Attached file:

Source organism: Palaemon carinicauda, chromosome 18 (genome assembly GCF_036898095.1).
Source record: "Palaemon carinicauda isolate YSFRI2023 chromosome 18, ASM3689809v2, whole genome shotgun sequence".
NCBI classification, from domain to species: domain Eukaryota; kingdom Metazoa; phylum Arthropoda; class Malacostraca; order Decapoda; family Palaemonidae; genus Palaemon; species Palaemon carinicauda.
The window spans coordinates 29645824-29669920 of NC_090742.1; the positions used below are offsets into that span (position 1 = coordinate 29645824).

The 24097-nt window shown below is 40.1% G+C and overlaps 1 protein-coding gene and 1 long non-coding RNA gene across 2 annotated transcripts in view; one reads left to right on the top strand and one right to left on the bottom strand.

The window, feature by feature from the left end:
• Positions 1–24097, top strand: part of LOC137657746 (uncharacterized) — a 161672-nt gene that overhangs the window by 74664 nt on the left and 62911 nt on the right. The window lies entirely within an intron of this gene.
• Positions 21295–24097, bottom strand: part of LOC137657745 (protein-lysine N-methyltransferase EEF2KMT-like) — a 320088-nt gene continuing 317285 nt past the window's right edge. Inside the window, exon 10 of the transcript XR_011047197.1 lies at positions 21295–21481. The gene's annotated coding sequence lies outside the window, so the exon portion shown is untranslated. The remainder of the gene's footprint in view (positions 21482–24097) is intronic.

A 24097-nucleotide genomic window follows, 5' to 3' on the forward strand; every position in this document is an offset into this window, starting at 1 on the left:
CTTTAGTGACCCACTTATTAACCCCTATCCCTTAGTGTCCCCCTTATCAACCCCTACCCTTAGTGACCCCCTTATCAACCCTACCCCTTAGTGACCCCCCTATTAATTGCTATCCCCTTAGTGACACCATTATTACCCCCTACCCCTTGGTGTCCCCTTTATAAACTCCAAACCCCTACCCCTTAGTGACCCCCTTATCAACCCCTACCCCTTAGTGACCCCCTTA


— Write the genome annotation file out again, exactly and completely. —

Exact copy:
Source organism: Palaemon carinicauda, chromosome 18 (genome assembly GCF_036898095.1).
Source record: "Palaemon carinicauda isolate YSFRI2023 chromosome 18, ASM3689809v2, whole genome shotgun sequence".
NCBI classification, from domain to species: domain Eukaryota; kingdom Metazoa; phylum Arthropoda; class Malacostraca; order Decapoda; family Palaemonidae; genus Palaemon; species Palaemon carinicauda.
The window spans coordinates 29645824-29669920 of NC_090742.1; the positions used below are offsets into that span (position 1 = coordinate 29645824).

The 24097-nt window shown below is 40.1% G+C and overlaps 1 protein-coding gene and 1 long non-coding RNA gene across 2 annotated transcripts in view; one reads left to right on the top strand and one right to left on the bottom strand.

The window, feature by feature from the left end:
• Positions 1–24097, top strand: part of LOC137657746 (uncharacterized) — a 161672-nt gene that overhangs the window by 74664 nt on the left and 62911 nt on the right. The window lies entirely within an intron of this gene.
• Positions 21295–24097, bottom strand: part of LOC137657745 (protein-lysine N-methyltransferase EEF2KMT-like) — a 320088-nt gene continuing 317285 nt past the window's right edge. Inside the window, exon 10 of the transcript XR_011047197.1 lies at positions 21295–21481. The gene's annotated coding sequence lies outside the window, so the exon portion shown is untranslated. The remainder of the gene's footprint in view (positions 21482–24097) is intronic.

A 24097-nucleotide genomic window follows, 5' to 3' on the forward strand; every position in this document is an offset into this window, starting at 1 on the left:
CTTTAGTGACCCACTTATTAACCCCTATCCCTTAGTGTCCCCCTTATCAACCCCTACCCTTAGTGACCCCCTTATCAACCCTACCCCTTAGTGACCCCCCTATTAATTGCTATCCCCTTAGTGACACCATTATTACCCCCTACCCCTTGGTGTCCCCTTTATAAACTCCAAACCCCTACCCCTTAGTGACCCCCTTATCAACCCCTACCCCTTAGTGACCCCCTTA